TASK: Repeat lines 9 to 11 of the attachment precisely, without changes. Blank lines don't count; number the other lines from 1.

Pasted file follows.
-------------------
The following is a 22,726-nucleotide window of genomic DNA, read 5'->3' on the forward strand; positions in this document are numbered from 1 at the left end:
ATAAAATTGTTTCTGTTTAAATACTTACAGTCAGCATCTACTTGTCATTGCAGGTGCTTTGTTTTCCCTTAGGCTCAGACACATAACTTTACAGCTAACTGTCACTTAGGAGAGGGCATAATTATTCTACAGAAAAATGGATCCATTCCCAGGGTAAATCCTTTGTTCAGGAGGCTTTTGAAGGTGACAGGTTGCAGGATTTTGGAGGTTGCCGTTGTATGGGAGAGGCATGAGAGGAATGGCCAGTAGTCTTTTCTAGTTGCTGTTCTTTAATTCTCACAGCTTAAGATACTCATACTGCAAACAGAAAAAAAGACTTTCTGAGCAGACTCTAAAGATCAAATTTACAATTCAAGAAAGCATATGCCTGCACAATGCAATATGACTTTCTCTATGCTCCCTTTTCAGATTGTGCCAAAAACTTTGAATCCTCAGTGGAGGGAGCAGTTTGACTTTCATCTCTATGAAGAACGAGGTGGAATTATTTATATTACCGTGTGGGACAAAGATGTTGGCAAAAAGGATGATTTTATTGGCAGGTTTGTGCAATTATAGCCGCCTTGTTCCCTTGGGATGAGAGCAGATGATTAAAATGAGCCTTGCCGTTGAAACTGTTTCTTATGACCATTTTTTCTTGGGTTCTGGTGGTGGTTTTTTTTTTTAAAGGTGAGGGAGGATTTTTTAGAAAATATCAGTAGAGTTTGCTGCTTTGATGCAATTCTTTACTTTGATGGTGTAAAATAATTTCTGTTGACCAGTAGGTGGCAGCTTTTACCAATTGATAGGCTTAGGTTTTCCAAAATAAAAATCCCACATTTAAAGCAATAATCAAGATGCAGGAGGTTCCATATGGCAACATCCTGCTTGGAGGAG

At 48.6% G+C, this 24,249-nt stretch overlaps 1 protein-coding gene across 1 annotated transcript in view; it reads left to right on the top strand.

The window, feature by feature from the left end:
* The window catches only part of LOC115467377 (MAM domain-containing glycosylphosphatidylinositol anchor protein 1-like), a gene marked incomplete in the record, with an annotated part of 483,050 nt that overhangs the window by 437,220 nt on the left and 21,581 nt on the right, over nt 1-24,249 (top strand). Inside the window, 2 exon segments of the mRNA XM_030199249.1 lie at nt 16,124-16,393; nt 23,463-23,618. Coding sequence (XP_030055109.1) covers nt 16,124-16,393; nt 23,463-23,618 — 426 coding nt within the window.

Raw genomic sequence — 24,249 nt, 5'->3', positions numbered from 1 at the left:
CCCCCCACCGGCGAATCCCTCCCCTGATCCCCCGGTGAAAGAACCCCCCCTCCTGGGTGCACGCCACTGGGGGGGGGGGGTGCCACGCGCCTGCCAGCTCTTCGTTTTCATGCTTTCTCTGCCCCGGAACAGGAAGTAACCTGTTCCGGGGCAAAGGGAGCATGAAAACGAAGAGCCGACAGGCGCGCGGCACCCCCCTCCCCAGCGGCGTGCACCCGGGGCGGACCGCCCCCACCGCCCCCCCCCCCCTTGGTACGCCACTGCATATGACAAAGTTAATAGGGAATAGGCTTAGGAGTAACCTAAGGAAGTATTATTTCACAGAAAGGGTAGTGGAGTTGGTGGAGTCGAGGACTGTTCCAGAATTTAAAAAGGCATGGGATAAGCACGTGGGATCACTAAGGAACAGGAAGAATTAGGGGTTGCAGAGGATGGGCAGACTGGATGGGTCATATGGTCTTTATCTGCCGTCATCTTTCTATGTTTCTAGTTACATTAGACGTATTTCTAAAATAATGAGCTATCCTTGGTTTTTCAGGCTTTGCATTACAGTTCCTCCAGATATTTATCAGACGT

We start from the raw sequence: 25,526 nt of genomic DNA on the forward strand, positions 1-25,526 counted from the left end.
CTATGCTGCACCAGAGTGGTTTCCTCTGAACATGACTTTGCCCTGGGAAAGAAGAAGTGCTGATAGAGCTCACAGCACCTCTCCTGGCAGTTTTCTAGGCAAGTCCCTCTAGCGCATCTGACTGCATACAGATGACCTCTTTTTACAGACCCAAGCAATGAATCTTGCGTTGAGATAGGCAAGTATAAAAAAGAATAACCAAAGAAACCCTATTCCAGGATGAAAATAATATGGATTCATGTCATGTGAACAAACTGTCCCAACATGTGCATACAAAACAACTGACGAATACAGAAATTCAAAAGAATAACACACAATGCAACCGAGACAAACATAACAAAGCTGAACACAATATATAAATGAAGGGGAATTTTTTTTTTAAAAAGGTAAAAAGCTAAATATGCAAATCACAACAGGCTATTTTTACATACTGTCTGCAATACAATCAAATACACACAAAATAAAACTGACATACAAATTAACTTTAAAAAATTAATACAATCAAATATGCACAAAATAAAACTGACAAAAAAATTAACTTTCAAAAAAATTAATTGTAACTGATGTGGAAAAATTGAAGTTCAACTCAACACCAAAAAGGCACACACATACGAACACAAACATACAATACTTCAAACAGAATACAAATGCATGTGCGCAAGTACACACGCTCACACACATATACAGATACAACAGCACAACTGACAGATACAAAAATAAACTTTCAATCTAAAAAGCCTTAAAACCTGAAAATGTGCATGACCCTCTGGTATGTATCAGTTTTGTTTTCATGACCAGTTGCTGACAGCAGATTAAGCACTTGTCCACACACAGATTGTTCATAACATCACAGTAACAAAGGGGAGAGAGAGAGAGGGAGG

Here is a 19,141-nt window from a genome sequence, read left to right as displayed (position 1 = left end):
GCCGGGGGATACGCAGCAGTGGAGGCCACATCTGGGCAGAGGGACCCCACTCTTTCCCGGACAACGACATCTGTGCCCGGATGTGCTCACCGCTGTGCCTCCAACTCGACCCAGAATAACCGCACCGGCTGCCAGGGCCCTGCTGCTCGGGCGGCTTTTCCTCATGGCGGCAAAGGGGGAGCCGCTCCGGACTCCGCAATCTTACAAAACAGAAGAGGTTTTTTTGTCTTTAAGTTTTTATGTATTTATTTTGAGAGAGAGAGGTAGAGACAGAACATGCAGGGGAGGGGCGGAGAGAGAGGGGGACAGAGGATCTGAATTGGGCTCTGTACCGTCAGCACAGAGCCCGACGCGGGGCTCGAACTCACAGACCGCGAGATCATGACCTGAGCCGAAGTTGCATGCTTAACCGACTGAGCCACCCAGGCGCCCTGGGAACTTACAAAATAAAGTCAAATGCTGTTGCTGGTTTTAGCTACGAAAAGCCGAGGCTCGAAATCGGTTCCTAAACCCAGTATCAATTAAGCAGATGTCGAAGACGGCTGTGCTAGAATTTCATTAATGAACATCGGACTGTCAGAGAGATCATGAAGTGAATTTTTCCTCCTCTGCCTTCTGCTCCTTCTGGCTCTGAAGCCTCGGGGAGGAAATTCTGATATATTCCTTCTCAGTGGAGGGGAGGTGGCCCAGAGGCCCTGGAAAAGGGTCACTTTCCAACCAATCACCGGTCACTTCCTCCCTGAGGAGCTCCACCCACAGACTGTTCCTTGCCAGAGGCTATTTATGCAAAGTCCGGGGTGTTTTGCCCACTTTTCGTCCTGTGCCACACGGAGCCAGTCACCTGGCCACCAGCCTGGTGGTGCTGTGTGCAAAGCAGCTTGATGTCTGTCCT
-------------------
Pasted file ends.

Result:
CTATGCTGCACCAGAGTGGTTTCCTCTGAACATGACTTTGCCCTGGGAAAGAAGAAGTGCTGATAGAGCTCACAGCACCTCTCCTGGCAGTTTTCTAGGCAAGTCCCTCTAGCGCATCTGACTGCATACAGATGACCTCTTTTTACAGACCCAAGCAATGAATCTTGCGTTGAGATAGGCAAGTATAAAAAAGAATAACCAAAGAAACCCTATTCCAGGATGAAAATAATATGGATTCATGTCATGTGAACAAACTGTCCCAACATGTGCATACAAAACAACTGACGAATACAGAAATTCAAAAGAATAACACACAATGCAACCGAGACAAACATAACAAAGCTGAACACAATATATAAATGAAGGGGAATTTTTTTTTTAAAAAGGTAAAAAGCTAAATATGCAAATCACAACAGGCTATTTTTACATACTGTCTGCAATACAATCAAATACACACAAAATAAAACTGACATACAAATTAACTTTAAAAAATTAATACAATCAAATATGCACAAAATAAAACTGACAAAAAAATTAACTTTCAAAAAAATTAATTGTAACTGATGTGGAAAAATTGAAGTTCAACTCAACACCAAAAAGGCACACACATACGAACACAAACATACAATACTTCAAACAGAATACAAATGCATGTGCGCAAGTACACACGCTCACACACATATACAGATACAACAGCACAACTGACAGATACAAAAATAAACTTTCAATCTAAAAAGCCTTAAAACCTGAAAATGTGCATGACCCTCTGGTATGTATCAGTTTTGTTTTCATGACCAGTTGCTGACAGCAGATTAAGCACTTGTCCACACACAGATTGTTCATAACATCACAGTAACAAAGGGGAGAGAGAGAGAGGGAGG

Here is a 19,141-nt window from a genome sequence, read left to right as displayed (position 1 = left end):
GCCGGGGGATACGCAGCAGTGGAGGCCACATCTGGGCAGAGGGACCCCACTCTTTCCCGGACAACGACATCTGTGCCCGGATGTGCTCACCGCTGTGCCTCCAACTCGACCCAGAATAACCGCACCGGCTGCCAGGGCCCTGCTGCTCGGGCGGCTTTTCCTCATGGCGGCAAAGGGGGAGCCGCTCCGGACTCCGCAATCTTACAAAACAGAAGAGGTTTTTTTGTCTTTAAGTTTTTATGTATTTATTTTGAGAGAGAGAGGTAGAGACAGAACATGCAGGGGAGGGGCGGAGAGAGAGGGGGACAGAGGATCTGAATTGGGCTCTGTACCGTCAGCACAGAGCCCGACGCGGGGCTCGAACTCACAGACCGCGAGATCATGACCTGAGCCGAAGTTGCATGCTTAACCGACTGAGCCACCCAGGCGCCCTGGGAACTTACAAAATAAAGTCAAATGCTGTTGCTGGTTTTAGCTACGAAAAGCCGAGGCTCGAAATCGGTTCCTAAACCCAGTATCAATTAAGCAGATGTCGAAGACGGCTGTGCTAGAATTTCATTAATGAACATCGGACTGTCAGAGAGATCATGAAGTGAATTTTTCCTCCTCTGCCTTCTGCTCCTTCTGGCTCTGAAGCCTCGGGGAGGAAATTCTGATATATTCCTTCTCAGTGGAGGGGAGGTGGCCCAGAGGCCCTGGAAAAGGGTCACTTTCCAACCAATCACCGGTCACTTCCTCCCTGAGGAGCTCCACCCACAGACTGTTCCTTGCCAGAGGCTATTTATGCAAAGTCCGGGGTGTTTTGCCCACTTTTCGTCCTGTGCCACACGGAGCCAGTCACCTGGCCACCAGCCTGGTGGTGCTGTGTGCAAAGCAGCTTGATGTCTGTCCT